Palermo is home to some wonderful architecture, including the 9th century Palazzo dei Normanni, with its impressive neoclassical facade, the Cappella Palatina, the royal chapel of the Norman kings and famous for its mosaics, the atmospheric Teatro Massimo opera house and the magnificent Metropolitan Cathedral of the Assumption of Virgin Mary, which was originally erected in the 12th century but which has had many additions and alterations.  It combines five distinctive architectural styles - Norman, Moorish, Gothic, Baroque and neoclassical.

More reading:

Libero Grassi - the businessman who refused to pay protection

The life and death of anti-Mafia crusader Giovanni Falcone

The kidnapping of Aldo Moro

Also on this day:

1932: The birth of novelist Umberto Eco

(Picture credits: Cinisi beach by Abrahami; Palermo cathedral by Leandro Neumann Ciuffo; via Wikimedia Commons)


21 July 2016

Beppe Grillo - comedian turned activist

Grillo's Five Star Movement gaining popularity

Beppe Grillo addresses a crowd of  supporters in Sestri Levante in Liguria
Beppe Grillo addresses a crowd of
supporters in Sestri Levante in Liguria
The comedian turned political activist Beppe Grillo was born on this day in 1948 in Genoa.

Grillo is the founder and president of the Five Star Movement - Movimento Cinque Stelle - a growing force in Italian politics that enjoyed one of its first high-profile successes when Virginia Raggi was elected Mayor of Rome in 2016.

Luigi Di Maio, who succeeded Grillo as leader, became Italy’s foreign minister and deputy prime minister between 2018 and 2019.  The party's current president, Giuseppe Conte, was prime minister of Italy from 2018 to 2021. 

The Five Star Movement - M5S - polled more than 25 per cent of the votes for the Chamber of Deputies at the 2013 elections in Italy and almost 24 per cent of the votes for the Senate, although under existing electoral rules this translated to only 109 seats among 630 Deputies and 54 of the 315 Senators.

Nonetheless, the group is seen as the biggest threat to Prime Minister Matteo Renzi's centre-left Democratic Party at the next national elections in 2018.

Raggi won 67 per cent of the vote in Rome. Another M5S candidate, Chiara Appendino, was elected Mayor of Turin, beating the Democratic Party candidate into second place.  Overall, Five Star won 19 of 20 mayoral elections which it contested.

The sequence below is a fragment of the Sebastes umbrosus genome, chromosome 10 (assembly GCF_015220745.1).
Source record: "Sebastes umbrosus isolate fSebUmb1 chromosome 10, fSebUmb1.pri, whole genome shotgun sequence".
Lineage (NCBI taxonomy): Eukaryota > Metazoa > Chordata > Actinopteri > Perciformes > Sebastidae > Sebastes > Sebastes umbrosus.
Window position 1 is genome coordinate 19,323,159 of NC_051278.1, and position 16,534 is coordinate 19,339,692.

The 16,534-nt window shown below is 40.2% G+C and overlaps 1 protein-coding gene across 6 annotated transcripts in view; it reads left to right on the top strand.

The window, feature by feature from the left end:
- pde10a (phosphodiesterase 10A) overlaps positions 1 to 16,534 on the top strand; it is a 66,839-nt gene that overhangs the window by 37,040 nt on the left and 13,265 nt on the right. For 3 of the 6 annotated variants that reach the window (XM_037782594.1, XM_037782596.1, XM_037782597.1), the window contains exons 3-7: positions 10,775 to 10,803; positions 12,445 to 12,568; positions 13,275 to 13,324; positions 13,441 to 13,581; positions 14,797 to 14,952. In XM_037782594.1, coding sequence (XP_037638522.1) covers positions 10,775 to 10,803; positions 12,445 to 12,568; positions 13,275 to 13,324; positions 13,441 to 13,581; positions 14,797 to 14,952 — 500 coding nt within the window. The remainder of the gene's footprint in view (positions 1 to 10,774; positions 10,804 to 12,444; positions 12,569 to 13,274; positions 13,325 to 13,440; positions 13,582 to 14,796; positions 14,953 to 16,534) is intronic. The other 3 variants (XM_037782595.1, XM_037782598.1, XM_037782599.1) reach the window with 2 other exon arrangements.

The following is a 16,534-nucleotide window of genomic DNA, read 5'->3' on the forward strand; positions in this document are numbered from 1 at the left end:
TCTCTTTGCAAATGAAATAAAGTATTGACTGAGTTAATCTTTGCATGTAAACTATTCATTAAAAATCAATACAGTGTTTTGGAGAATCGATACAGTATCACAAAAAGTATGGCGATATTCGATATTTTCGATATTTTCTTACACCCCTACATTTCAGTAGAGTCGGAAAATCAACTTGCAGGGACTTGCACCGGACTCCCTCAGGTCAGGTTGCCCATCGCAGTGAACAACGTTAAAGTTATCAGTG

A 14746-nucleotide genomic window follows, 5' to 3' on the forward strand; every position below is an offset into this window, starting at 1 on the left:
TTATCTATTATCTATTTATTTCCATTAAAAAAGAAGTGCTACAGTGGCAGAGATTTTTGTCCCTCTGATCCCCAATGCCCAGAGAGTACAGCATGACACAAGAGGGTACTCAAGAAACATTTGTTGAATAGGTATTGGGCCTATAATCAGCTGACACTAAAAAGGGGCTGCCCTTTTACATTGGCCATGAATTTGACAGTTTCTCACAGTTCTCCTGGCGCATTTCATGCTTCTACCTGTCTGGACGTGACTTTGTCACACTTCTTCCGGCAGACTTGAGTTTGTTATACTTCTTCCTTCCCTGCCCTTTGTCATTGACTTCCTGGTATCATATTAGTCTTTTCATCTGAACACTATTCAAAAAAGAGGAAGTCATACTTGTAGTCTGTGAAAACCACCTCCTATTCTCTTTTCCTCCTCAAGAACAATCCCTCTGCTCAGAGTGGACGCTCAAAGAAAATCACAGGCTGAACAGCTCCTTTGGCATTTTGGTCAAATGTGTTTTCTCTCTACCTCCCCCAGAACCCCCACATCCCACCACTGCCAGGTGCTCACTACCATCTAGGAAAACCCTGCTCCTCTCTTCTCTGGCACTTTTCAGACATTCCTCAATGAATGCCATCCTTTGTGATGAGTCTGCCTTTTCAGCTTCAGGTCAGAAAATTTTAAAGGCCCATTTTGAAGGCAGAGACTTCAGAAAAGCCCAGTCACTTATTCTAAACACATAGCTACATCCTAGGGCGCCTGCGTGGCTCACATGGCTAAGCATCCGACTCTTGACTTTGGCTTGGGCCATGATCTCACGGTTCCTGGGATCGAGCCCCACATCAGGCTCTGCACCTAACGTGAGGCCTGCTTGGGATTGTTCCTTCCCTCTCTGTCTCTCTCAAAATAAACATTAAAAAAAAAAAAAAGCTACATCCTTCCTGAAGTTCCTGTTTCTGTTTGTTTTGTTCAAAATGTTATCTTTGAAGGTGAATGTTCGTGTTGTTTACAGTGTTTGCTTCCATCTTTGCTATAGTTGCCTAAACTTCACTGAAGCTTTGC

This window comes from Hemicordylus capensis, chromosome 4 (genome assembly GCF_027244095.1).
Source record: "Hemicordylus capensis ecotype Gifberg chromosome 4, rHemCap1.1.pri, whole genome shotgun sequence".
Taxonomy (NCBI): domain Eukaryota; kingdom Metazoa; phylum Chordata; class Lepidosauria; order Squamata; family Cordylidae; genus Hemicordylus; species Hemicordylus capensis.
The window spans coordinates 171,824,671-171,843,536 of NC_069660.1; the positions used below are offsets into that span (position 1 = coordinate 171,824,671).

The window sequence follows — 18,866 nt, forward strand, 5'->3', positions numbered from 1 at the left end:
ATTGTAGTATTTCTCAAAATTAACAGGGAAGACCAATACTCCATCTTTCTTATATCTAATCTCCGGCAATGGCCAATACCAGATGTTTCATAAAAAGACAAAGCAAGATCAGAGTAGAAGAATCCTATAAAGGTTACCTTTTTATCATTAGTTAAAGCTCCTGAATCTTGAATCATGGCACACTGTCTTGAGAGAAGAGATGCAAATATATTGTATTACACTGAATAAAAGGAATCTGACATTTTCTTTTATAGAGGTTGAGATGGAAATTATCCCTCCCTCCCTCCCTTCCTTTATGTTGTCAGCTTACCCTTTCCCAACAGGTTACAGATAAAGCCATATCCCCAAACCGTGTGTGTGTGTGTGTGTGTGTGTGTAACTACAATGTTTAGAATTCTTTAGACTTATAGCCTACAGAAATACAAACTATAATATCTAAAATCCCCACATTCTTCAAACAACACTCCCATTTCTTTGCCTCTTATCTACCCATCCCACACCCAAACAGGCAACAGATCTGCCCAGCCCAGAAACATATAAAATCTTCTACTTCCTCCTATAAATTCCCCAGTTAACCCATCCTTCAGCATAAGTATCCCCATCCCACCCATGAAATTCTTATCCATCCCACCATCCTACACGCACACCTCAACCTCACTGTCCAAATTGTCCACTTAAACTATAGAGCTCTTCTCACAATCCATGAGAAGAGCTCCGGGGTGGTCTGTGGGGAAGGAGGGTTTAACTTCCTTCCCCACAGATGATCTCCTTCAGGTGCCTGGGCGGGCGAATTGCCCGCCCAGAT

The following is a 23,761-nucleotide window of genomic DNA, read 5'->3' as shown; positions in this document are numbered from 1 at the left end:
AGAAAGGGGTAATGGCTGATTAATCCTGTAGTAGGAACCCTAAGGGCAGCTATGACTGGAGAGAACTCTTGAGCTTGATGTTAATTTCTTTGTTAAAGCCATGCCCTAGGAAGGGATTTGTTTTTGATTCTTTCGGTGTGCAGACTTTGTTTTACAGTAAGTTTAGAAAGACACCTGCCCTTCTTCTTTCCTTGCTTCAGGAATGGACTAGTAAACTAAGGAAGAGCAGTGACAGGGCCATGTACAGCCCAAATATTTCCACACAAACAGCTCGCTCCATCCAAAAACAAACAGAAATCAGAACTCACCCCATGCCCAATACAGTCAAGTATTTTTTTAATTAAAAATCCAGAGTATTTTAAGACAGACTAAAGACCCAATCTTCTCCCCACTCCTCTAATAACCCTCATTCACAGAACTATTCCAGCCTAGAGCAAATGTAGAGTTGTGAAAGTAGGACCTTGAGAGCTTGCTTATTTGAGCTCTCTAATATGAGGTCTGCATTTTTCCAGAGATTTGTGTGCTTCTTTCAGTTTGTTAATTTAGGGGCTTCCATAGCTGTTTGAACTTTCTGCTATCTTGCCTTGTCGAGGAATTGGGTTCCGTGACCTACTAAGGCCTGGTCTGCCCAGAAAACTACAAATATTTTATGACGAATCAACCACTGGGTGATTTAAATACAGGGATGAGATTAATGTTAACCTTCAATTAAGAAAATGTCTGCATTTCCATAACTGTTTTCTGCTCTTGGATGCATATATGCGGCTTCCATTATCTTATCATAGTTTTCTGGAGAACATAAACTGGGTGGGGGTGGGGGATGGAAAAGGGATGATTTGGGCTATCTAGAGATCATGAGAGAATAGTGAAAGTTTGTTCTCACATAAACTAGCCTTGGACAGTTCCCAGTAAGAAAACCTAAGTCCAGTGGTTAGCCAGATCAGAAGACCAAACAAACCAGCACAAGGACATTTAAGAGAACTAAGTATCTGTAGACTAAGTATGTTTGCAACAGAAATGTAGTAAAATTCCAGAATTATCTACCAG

Grillo launched M5S as a protest group in 2009 but his ability to inspire audiences led to a rapid growth in popularity.  It has positioned itself as anti-corruption, anti-globalisation and pro transparency in the political system.  It wants a system introduced to provide universal income support for the poor and campaigns for a referendum that would give Italians the chance to ditch the euro and revert to the lira as its currency.

Having originally trained as an accountant, Grillo took up comedy in the late 1970s after being spotted by the television presenter Pippo Baudo.

Virginia Raggi, the Movimento Cinque Stelle candidate recently elected as Mayor of Rome
Virginia Raggi, the Movimento Cinque Stelle candidate
recently elected as Mayor of Rome
Despite a conviction for manslaughter after a road accident in 1980 in which three people sadly died, his own television career blossomed to the point at which he was fronting his own shows.

However, his taste for satire proved to be his downfall as a TV presenter.  Complaints from politicians offended by his jokes were common yet his audience figures were huge, attracting as many as 15 million viewers for a single show. Given that he was employed by the state-owned broadcaster RAI, he was always treading a fine line between what was acceptable and what was not and a vitriolic attack on Bettino Craxi, Italy's first socialist prime minister in the modern era, eventually led to him effectively being banned.

Ironically, Craxi was eventually disgraced after being convicted of corruption.

Grillo continued to perform in the theatre and his touring act inevitably had a political theme.  In 2005 he launched his own blog, which attracted a considerable following, and it was after he organised "V-Day" - the V stands for a well-known Italian obscenity - and garnered 300,000 signatures on a petition demanding clean politics in Italy that he had the idea for launching M5S.

His opponents have denounced him as a populist who derives support from Italian resentment of the political establishment.

He lives with his Iranian-born second wife, Parvin Tadjk, in Nervi, a former fishing village a few miles along the Ligurian coast from central Genoa.

Genoa's Via Garibaldi is lined with elegant palaces
Travel tip:

The sixth largest city in Italy, Genoa derives its wealth from shipyards and steel works, which made possible the construction of numerous marble palaces and elegant squares that earned the city the nickname of La Superba. Look out for the beautiful Cathedral of San Lorenzo and the palaces along the Via Garibaldi.

Travel tip:

Just seven miles from the centre of Genoa, Nervi has become almost a suburb of the city, although it retains many characteristics of the fishing village it once was.  Its chief attraction is the elevated Passeggiata Anita Garibaldi, a two-kilometre walkway along the cliffs offering stunning views.

More reading:

How Italy's PM Matteo Renzi was inspired by the Scout Movement

(Photo of Virginia Raggi by Movimento Cinque Stelle CC BY-SA 3.0)